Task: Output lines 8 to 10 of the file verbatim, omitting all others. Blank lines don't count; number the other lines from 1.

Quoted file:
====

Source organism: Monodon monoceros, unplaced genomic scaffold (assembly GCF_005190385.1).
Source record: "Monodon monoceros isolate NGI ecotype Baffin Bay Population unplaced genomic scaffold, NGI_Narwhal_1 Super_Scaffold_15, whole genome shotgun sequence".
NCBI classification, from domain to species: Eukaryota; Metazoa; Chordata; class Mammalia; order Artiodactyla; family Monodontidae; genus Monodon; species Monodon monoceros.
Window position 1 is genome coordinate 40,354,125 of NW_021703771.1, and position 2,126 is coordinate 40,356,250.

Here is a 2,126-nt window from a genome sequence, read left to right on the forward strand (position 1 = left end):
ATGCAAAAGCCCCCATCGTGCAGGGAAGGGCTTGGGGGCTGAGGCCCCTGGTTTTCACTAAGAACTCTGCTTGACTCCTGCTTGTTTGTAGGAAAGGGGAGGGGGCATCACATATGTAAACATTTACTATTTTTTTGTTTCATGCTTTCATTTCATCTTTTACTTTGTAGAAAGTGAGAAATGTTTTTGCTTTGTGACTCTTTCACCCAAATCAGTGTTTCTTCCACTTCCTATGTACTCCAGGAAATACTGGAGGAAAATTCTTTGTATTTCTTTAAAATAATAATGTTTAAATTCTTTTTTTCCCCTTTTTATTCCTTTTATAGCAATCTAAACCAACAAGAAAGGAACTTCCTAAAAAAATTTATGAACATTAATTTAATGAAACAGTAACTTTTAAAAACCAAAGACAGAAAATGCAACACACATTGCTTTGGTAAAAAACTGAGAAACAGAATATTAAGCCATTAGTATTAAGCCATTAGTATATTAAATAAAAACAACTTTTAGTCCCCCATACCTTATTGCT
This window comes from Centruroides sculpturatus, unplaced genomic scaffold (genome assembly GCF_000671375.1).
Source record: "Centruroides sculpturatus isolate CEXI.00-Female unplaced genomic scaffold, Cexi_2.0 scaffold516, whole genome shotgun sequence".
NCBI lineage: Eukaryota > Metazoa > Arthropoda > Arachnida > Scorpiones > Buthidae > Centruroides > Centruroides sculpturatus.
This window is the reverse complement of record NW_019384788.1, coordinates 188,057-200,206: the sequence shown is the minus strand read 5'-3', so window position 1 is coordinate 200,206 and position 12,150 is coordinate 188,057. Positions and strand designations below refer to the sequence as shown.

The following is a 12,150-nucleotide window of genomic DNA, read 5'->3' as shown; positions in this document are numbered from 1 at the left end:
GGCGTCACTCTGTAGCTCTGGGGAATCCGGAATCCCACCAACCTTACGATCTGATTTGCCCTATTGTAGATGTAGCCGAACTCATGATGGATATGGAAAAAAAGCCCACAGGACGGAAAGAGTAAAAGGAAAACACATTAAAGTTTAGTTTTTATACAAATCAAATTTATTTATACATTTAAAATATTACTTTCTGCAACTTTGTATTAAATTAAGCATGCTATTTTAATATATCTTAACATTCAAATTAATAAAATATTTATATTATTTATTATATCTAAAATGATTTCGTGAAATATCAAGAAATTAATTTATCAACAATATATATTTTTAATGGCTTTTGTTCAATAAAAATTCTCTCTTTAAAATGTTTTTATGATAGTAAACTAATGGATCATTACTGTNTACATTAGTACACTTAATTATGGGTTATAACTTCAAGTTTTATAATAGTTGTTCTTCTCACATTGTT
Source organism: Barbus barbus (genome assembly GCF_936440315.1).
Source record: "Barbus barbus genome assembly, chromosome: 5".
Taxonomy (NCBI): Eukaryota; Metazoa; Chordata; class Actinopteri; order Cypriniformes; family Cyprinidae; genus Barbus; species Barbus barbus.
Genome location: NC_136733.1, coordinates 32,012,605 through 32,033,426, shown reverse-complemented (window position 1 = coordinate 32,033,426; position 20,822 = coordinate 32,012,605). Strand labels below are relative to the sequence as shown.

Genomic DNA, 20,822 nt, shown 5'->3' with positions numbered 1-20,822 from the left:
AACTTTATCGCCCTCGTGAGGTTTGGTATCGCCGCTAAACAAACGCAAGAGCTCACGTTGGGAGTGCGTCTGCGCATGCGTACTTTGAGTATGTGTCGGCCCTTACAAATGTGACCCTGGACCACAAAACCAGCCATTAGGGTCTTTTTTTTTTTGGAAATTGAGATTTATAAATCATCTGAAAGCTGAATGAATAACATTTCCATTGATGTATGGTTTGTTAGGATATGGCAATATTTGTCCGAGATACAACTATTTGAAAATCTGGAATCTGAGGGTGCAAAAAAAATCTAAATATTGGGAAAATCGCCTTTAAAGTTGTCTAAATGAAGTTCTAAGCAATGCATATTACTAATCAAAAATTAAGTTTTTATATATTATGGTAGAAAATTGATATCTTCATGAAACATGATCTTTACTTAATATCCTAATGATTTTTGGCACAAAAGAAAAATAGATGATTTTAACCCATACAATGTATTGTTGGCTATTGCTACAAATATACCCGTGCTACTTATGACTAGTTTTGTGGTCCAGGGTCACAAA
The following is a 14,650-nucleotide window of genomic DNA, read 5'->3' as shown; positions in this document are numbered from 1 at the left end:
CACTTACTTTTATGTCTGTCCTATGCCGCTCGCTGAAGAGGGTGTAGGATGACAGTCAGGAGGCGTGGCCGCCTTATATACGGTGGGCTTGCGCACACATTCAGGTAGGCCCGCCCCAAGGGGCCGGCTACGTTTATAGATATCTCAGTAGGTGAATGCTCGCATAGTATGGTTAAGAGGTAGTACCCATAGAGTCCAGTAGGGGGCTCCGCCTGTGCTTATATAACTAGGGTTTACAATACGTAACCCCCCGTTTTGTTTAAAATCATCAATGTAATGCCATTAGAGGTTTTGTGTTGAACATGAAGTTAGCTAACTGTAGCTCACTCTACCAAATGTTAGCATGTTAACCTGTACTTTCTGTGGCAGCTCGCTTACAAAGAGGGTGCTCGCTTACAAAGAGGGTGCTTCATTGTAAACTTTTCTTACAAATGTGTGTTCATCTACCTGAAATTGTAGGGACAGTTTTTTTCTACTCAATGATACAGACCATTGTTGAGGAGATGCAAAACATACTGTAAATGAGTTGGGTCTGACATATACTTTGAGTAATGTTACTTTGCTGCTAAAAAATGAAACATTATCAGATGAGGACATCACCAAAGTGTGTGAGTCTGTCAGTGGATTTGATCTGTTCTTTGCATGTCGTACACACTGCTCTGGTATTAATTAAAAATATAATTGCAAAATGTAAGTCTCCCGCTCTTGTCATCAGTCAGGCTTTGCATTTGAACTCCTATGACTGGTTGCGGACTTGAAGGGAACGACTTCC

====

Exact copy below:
Source record: "Centruroides sculpturatus isolate CEXI.00-Female unplaced genomic scaffold, Cexi_2.0 scaffold516, whole genome shotgun sequence".
NCBI lineage: Eukaryota > Metazoa > Arthropoda > Arachnida > Scorpiones > Buthidae > Centruroides > Centruroides sculpturatus.
This window is the reverse complement of record NW_019384788.1, coordinates 188,057-200,206: the sequence shown is the minus strand read 5'-3', so window position 1 is coordinate 200,206 and position 12,150 is coordinate 188,057. Positions and strand designations below refer to the sequence as shown.